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Cancer Patient

Posted on 12/12/2012 by Jay Younts

News of having cancer is a life-changing event. Sorrow, sadness, and sympathy are appropriate responses. But for a counselor, more is needed. Cancer also brings fear and for many who are diagnosed, finality.  Once the initial emotional impact passes, uncertainty and helplessness may dominate. Some may just give up in resignation. Other folks may assume an aggressive posture towards cancer and determine to “beat it” no matter how great the odds.

 All of these people need one additional perspective, which a biblical counselor is well-suited to provide. This perspective is God’s perspective. God’s purpose is not rooted in whether we will live or die. His purpose is that we bring honor to his name in our response. The days that the cancer patient will live have been already set by God. 

All the days ordained for me

    were written in your book

    before one of them came to be. Psalm 139:16

In this way, the biblical counselor is just like the cancer patient. The days for your life on earth are set by God. The counselor really has no promise or reasonable guarantee that  he or she will live longer than the person diagnosed with cancer! You are both equally dependent upon God for your next breath. This is reality from God’s perspective!

So the counselor has a point of contact with the cancer patient. They both will live just as long as God wants them to and not a second longer. The point of contact is really about faith. Hebrews says that “faith is confidence in what we hope for and assurance about what we do not see.”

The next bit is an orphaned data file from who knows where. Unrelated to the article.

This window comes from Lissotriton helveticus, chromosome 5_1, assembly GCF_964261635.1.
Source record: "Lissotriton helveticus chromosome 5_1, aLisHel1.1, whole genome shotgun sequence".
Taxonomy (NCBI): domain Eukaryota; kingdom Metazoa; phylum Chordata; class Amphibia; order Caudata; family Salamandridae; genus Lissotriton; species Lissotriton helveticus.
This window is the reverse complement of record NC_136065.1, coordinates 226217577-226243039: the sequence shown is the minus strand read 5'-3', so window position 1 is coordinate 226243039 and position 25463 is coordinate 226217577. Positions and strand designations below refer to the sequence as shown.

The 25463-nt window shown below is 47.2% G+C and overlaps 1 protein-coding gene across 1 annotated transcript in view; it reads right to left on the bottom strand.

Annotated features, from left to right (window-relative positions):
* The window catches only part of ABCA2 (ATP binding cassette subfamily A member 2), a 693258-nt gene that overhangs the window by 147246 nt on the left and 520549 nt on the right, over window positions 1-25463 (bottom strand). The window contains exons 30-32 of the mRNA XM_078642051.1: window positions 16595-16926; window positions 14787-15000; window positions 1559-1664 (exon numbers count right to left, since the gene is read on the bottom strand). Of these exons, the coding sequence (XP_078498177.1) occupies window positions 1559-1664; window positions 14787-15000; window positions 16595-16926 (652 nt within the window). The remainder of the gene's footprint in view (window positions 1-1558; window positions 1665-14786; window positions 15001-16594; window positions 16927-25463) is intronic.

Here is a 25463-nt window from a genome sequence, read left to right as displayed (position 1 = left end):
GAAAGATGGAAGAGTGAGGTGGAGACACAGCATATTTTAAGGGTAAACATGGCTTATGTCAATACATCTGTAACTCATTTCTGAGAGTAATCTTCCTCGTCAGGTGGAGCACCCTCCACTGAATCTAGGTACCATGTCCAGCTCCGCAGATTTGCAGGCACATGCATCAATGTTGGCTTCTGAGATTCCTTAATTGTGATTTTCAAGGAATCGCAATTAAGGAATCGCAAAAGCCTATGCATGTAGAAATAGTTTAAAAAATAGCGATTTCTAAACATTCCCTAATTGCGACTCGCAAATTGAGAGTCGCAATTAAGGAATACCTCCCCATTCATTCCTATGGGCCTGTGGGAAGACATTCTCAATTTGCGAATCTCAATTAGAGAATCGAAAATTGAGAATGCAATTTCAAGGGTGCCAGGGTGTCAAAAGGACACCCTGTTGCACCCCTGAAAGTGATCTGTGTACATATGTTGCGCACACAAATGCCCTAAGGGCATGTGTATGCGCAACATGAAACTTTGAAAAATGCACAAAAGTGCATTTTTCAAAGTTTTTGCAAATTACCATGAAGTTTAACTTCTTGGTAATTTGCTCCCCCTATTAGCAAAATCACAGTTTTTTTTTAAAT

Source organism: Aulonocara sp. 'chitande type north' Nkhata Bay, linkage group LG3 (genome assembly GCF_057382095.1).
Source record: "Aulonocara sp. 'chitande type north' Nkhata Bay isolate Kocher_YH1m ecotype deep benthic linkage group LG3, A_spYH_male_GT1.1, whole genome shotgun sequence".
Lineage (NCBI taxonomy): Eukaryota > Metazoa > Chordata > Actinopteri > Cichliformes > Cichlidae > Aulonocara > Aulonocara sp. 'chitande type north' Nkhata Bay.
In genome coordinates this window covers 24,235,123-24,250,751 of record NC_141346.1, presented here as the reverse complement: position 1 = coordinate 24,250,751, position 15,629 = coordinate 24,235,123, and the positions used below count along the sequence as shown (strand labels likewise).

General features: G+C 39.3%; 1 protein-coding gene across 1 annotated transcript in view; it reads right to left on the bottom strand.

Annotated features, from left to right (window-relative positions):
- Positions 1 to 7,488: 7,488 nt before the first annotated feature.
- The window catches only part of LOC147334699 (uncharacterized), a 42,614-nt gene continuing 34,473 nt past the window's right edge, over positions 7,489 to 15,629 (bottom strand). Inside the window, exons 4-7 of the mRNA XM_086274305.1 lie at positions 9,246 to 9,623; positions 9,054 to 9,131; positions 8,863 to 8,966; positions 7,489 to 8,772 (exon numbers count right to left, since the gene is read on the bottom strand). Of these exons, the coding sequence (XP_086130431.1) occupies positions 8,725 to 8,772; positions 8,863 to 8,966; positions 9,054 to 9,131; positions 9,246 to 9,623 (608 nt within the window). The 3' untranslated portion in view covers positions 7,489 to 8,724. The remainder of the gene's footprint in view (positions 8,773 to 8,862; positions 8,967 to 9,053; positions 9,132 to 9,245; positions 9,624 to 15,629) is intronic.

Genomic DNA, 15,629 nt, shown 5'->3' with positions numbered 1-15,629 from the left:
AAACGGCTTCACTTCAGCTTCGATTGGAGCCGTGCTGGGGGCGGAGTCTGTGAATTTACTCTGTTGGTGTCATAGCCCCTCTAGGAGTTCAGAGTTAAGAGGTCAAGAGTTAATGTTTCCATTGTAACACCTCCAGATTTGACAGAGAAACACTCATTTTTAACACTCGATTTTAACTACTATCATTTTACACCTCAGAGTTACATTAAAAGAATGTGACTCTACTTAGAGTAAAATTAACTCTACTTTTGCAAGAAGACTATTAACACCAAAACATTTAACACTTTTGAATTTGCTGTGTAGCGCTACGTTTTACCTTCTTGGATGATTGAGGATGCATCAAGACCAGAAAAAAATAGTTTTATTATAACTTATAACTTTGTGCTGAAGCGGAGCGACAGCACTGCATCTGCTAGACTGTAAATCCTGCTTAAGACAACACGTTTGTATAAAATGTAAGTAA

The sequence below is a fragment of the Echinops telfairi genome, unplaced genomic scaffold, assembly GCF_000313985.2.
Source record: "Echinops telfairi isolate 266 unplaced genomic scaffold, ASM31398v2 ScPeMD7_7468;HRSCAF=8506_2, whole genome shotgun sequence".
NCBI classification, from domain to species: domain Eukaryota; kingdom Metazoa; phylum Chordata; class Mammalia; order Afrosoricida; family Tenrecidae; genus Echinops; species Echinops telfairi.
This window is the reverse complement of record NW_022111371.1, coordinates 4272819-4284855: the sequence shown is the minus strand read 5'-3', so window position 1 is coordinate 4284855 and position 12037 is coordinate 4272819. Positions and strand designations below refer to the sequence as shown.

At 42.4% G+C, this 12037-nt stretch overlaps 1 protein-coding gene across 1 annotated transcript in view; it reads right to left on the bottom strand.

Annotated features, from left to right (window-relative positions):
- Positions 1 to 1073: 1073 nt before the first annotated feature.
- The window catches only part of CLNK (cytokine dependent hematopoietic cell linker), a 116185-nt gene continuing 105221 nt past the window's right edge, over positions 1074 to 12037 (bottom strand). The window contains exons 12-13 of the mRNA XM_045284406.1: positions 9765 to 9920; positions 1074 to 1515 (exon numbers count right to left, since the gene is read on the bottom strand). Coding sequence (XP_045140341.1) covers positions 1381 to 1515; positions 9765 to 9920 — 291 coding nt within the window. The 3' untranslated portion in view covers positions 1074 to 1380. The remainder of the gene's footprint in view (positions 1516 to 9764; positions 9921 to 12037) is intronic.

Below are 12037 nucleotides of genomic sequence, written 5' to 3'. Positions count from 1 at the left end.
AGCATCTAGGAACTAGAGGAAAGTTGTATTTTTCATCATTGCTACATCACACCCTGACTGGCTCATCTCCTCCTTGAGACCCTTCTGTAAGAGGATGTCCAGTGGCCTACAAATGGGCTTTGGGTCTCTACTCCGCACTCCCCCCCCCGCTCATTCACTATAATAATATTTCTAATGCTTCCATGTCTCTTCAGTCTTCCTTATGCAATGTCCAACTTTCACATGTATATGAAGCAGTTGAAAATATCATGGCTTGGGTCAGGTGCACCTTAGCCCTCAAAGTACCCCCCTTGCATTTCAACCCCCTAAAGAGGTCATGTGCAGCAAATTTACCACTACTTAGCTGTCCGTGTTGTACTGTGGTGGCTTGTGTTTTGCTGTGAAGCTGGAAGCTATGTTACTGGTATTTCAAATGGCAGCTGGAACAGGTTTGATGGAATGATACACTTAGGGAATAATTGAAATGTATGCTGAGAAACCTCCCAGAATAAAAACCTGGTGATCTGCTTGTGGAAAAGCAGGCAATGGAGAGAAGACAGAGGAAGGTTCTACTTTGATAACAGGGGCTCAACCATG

Faith, to have meaning for the cancer patient, must be personal. Two and 1/2 years ago my wife was diagnosed with terminal brain cancer. The life expectancy of this sort of cancer (glioblastoma multiform or GBM) is 12-14 months.  Faith has to do with what is not seen and confidence. Cancer diagnosis has to do with what is seen - cancer cells as seen in MRIs.  The other thing about cancer is uncertainty. Neither has to with faith. 

My wife continues to live her life in faith. True faith cannot be measured by things that can be seen or touched or counted. This is what your cancer patient needs - faith.  Our time on earth is God’s time. This time can be lived in fear, uncertainty, and the measurement of things that can be seen. Or life can be lived in the certain reality of faith and confidence that God’s care for us is constant and sure. What matters most is that he is honored. From this perspective cancer is not a barrier to living for God.

Have the courage to help your cancer patient live for God, nothing else is certain, nothing else matters.

 


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